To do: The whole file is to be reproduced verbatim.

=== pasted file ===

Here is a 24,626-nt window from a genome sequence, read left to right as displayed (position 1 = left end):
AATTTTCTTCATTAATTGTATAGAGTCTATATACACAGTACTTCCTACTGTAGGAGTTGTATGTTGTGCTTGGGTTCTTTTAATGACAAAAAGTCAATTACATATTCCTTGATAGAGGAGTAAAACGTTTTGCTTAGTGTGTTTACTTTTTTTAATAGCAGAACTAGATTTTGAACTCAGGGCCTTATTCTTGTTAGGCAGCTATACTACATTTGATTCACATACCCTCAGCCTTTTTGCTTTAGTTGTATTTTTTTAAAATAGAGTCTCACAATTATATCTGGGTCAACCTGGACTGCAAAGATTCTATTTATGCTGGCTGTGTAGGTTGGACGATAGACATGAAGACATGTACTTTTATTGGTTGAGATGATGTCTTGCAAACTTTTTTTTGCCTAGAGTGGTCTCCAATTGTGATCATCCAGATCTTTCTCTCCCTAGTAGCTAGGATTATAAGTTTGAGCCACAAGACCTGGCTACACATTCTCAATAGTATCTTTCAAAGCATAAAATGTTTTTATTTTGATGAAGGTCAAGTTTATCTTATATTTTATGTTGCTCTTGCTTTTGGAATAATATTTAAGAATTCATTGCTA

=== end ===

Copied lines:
Here is a 24,626-nt window from a genome sequence, read left to right as displayed (position 1 = left end):
AATTTTCTTCATTAATTGTATAGAGTCTATATACACAGTACTTCCTACTGTAGGAGTTGTATGTTGTGCTTGGGTTCTTTTAATGACAAAAAGTCAATTACATATTCCTTGATAGAGGAGTAAAACGTTTTGCTTAGTGTGTTTACTTTTTTTAATAGCAGAACTAGATTTTGAACTCAGGGCCTTATTCTTGTTAGGCAGCTATACTACATTTGATTCACATACCCTCAGCCTTTTTGCTTTAGTTGTATTTTTTTAAAATAGAGTCTCACAATTATATCTGGGTCAACCTGGACTGCAAAGATTCTATTTATGCTGGCTGTGTAGGTTGGACGATAGACATGAAGACATGTACTTTTATTGGTTGAGATGATGTCTTGCAAACTTTTTTTTGCCTAGAGTGGTCTCCAATTGTGATCATCCAGATCTTTCTCTCCCTAGTAGCTAGGATTATAAGTTTGAGCCACAAGACCTGGCTACACATTCTCAATAGTATCTTTCAAAGCATAAAATGTTTTTATTTTGATGAAGGTCAAGTTTATCTTATATTTTATGTTGCTCTTGCTTTTGGAATAATATTTAAGAATTCATTGCTA